Two mornings ago I was having a conversation on Messenger with a young man, a refugee from Afghanistan now detained in Indonesia for many years. He is a self-taught artist producing drawings and paintings you would expect from a Fine Arts graduate. Shavali Mahfar, lives in a small, shared room with basic equipment but creates images full of life, colour and hope. I’d sent him a photo of a Northern Territory blue wren for a morning greeting and he sent me back a perfectly drawn blue wren on a limb. I asked him if it was for sale but he said it had been sold. I asked him to let me know if he ever drew another bird. He said he had another….
I couldn’t believe what I was seeing, a perfect drawing of the red bird, the cardinal in the book I was reading! How amazing and “co-incidental”, I suddenly felt connected to life and the profound mystery that it is. Like Paula I dont think words can adequately convey such experiences but it reminded me that comfort, connection and meaning haven’t disappeared from my life and this week God came to me in the form of a writer called Paula, an artist called Shavali and a bright red bird.
I’ve just finished reading this book by Bill Eddy, president of the High Conflict Institute. He is a family law specialist and a clinical social worker. He’s seen his fair share of difficult people. But you don’t have to be a specialist to have encountered people at work, socially or in our private lives who disrupt things and cause us problems.
Before I took up my first position as a nurse in a remote area clinic I attended a workshop in Brisbane called, “Dealing with Difficult people in the Workplace.” I met the manager of the clinic I was soon to fly to there. In what I later understood , she said in her straightforward and abbreviated style, “I’m here because I’ve got a difficult person in the clinic. She’ll be in charge when you arrive, just avoid her!” There’s a vast number of books advising how to leave, avoid or manage high-conflict people in our lives. If it were as simple as “just avoiding them” we’d all have peaceful lives.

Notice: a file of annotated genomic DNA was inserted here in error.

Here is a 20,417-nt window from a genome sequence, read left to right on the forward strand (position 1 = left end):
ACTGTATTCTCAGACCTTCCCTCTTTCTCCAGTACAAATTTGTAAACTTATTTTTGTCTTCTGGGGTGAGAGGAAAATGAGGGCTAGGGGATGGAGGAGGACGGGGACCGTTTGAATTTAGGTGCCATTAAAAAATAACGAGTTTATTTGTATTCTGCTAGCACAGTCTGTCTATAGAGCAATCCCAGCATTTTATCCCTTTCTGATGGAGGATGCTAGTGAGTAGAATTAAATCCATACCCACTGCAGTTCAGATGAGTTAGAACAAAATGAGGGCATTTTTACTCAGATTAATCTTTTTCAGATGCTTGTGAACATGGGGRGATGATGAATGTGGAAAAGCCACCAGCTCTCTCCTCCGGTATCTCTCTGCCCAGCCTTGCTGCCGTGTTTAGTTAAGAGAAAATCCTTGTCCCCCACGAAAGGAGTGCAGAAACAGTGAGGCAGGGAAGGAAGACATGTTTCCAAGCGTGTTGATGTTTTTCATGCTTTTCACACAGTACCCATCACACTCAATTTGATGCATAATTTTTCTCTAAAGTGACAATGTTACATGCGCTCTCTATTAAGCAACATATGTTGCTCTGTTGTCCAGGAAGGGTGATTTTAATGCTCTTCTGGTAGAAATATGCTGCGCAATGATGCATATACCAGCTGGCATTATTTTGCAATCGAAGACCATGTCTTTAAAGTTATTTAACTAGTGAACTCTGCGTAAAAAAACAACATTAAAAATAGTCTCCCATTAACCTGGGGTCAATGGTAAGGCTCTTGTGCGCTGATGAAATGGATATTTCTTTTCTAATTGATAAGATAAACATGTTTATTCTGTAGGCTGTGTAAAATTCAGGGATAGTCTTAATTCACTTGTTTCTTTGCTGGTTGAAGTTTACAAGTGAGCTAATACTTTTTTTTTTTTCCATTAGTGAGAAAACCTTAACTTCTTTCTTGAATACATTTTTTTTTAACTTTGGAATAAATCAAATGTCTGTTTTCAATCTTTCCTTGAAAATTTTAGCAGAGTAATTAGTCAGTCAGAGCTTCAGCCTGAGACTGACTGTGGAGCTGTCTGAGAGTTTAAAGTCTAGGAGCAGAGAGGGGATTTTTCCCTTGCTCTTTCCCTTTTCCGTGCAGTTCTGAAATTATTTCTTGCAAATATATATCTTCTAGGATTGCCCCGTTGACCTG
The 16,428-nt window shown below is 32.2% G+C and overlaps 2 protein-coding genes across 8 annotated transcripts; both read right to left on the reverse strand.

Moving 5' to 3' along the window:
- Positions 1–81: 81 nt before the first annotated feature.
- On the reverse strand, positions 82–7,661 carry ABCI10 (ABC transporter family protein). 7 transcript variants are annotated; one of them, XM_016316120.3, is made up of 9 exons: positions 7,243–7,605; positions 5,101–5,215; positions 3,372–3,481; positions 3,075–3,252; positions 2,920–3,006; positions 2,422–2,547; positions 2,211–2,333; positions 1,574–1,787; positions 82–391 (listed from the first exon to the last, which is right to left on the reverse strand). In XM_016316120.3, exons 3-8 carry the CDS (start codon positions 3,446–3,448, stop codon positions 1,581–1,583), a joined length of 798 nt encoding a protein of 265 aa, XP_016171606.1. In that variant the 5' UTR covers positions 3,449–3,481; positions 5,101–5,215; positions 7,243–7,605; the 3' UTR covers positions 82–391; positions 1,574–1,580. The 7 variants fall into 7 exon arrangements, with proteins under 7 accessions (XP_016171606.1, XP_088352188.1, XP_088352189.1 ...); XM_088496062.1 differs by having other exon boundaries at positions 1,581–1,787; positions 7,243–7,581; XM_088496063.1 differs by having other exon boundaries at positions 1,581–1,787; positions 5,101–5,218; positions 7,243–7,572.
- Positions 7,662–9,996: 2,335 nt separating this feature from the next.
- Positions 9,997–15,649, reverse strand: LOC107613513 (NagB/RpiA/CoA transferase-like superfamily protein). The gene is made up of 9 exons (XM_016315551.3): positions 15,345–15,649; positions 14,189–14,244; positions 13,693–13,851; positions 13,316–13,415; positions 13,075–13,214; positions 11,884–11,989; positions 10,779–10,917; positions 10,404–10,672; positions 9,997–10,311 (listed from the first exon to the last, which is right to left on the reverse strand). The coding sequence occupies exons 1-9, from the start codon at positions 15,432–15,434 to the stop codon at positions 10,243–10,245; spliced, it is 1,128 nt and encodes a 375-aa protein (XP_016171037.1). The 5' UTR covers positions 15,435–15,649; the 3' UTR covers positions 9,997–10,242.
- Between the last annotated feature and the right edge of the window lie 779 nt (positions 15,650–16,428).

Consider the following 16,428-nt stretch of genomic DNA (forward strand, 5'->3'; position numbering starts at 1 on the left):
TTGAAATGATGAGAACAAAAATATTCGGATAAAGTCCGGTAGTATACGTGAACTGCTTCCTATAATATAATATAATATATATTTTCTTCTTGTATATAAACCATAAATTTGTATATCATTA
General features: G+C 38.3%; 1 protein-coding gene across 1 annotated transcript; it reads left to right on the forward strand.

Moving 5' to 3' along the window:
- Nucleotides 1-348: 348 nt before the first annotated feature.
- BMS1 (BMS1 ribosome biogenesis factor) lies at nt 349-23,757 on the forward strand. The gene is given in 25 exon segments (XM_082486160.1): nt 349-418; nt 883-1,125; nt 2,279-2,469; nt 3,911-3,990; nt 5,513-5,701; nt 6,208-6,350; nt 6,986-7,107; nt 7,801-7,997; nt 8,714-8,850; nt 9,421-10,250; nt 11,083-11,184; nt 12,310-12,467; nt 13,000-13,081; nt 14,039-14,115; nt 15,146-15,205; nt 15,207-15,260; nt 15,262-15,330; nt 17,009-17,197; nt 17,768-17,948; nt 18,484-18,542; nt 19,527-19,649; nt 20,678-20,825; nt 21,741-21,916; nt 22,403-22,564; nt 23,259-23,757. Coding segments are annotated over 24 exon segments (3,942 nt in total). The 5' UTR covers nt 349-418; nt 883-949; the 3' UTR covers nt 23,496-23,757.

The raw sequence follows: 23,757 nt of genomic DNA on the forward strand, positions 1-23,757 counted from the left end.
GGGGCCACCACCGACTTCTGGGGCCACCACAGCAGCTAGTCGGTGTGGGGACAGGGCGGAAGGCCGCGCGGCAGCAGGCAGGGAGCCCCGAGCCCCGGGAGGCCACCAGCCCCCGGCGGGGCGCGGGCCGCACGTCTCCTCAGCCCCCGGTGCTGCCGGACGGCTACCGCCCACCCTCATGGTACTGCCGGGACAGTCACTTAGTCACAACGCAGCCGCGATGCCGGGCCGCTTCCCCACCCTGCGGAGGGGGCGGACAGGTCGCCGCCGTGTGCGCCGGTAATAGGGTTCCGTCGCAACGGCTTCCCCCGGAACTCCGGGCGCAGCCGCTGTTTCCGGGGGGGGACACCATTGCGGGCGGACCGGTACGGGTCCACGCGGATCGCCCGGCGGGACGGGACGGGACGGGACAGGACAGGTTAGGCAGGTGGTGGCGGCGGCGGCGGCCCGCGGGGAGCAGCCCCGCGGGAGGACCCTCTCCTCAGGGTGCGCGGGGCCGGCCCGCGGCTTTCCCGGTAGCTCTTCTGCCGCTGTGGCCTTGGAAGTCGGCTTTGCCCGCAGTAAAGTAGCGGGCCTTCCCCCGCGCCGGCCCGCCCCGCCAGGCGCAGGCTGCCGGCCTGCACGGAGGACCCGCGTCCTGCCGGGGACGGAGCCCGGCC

Bill Eddy notes that, “…you can’t identify an HCP (high conflict personality) by their profession or by how much other people trust them. In fact, highly admired leaders and members of the helping professions (teachers, physicians, therapists, nurses etc), may be slightly more likely to have personality disorders than people in other lines of work, because of an attraction to the intimate relationships and authority positions in these professions.” Interesting thought. I’ve certainly come across disruptive people working in hospitals and clinics among vulnerable patients and kind-hearted staff.
I recommend this book for at least becoming more aware of, spotting warning signs and managing relationships and stressful interactions with difficult people, wherever we might find them. And for recognising when we ourselves might be that person.
Do you enjoy fragments? I do. A glimpse of a strangers face, a remembered line of an old song, a whispered conversation on a bus, a delicious aroma teasing from someone else’s house, the middle of a movie you haven’t got time to watch till the end, a dream that vanishes on waking, a phrase you just have to copy down…
They arouse my curiosity and imagination more than any completed experience.
Australian writer Elizabeth Jolley, wrote fragments on scraps of paper for years before she was first published in her fifties. She was too busy raising a family and working at an assortment of jobs to have enough time to write at length and at leisure. I was one of her many correspondents whom she encouraged to write short notes about the weather, landscape, overheard conversations, because I too had a full life with little time. She was quoted in 1986 as saying: “If anybody had asked to see a work in progress it would have been lots of bits of paper with scribbles on.”
A fragment is defined as “an isolated or incomplete part”. But, although incomplete, it is at the same time complete in itself because it contains the potential of what it may become…a story, poem, song, healing memory, nourishing meal, something understood, a puzzle solved.
Fragments allow mystery into our lives and curiosity leads us on….
Losses and griefs of all kinds fade a sense of beauty out of our lives. We forget what we once appreciated and held dear, even what we love and who we are. During the past two weeks remote area nurses in Australia have grieved the murder of one of our colleagues. After the first few days of shocked incomprehension someone on our Facebook site encouraged us to post photos of things that captured our reasons for doing the hard work that we do. The beauty in those shared photos was varied, individual and ultimately uplifting…some were of landscapes and adventures, others were of new-born babies and healthy mothers.Many of us will always see beauty in the shape of a Royal Flying Doctor plane coming in to land after a long night of waiting. Beauty is as unique as a snowflake, it’s to be cherished and nurtured in our lives wherever we find it and however we define it.